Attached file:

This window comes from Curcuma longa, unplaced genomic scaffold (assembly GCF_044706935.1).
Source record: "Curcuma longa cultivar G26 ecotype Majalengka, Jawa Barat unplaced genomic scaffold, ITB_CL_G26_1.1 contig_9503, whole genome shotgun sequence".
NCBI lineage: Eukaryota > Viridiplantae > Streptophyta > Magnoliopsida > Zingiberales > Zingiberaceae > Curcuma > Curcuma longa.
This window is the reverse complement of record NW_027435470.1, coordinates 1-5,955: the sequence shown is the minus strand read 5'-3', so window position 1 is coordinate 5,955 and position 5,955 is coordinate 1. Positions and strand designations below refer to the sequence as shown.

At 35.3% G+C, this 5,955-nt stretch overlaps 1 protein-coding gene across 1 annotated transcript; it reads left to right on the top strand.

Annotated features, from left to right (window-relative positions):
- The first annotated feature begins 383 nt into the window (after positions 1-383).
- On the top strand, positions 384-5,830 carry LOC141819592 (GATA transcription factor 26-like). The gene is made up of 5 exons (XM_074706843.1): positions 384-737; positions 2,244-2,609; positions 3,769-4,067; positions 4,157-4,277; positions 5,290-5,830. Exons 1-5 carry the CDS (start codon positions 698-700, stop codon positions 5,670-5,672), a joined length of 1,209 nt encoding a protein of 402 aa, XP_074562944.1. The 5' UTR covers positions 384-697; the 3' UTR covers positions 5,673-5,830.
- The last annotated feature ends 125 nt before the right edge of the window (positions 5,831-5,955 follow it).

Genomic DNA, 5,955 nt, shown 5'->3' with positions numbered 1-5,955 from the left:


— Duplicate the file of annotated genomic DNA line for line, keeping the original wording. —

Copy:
This window comes from Curcuma longa, unplaced genomic scaffold (assembly GCF_044706935.1).
Source record: "Curcuma longa cultivar G26 ecotype Majalengka, Jawa Barat unplaced genomic scaffold, ITB_CL_G26_1.1 contig_9503, whole genome shotgun sequence".
NCBI lineage: Eukaryota > Viridiplantae > Streptophyta > Magnoliopsida > Zingiberales > Zingiberaceae > Curcuma > Curcuma longa.
This window is the reverse complement of record NW_027435470.1, coordinates 1-5,955: the sequence shown is the minus strand read 5'-3', so window position 1 is coordinate 5,955 and position 5,955 is coordinate 1. Positions and strand designations below refer to the sequence as shown.

At 35.3% G+C, this 5,955-nt stretch overlaps 1 protein-coding gene across 1 annotated transcript; it reads left to right on the top strand.

Annotated features, from left to right (window-relative positions):
- The first annotated feature begins 383 nt into the window (after positions 1-383).
- On the top strand, positions 384-5,830 carry LOC141819592 (GATA transcription factor 26-like). The gene is made up of 5 exons (XM_074706843.1): positions 384-737; positions 2,244-2,609; positions 3,769-4,067; positions 4,157-4,277; positions 5,290-5,830. Exons 1-5 carry the CDS (start codon positions 698-700, stop codon positions 5,670-5,672), a joined length of 1,209 nt encoding a protein of 402 aa, XP_074562944.1. The 5' UTR covers positions 384-697; the 3' UTR covers positions 5,673-5,830.
- The last annotated feature ends 125 nt before the right edge of the window (positions 5,831-5,955 follow it).

Genomic DNA, 5,955 nt, shown 5'->3' with positions numbered 1-5,955 from the left: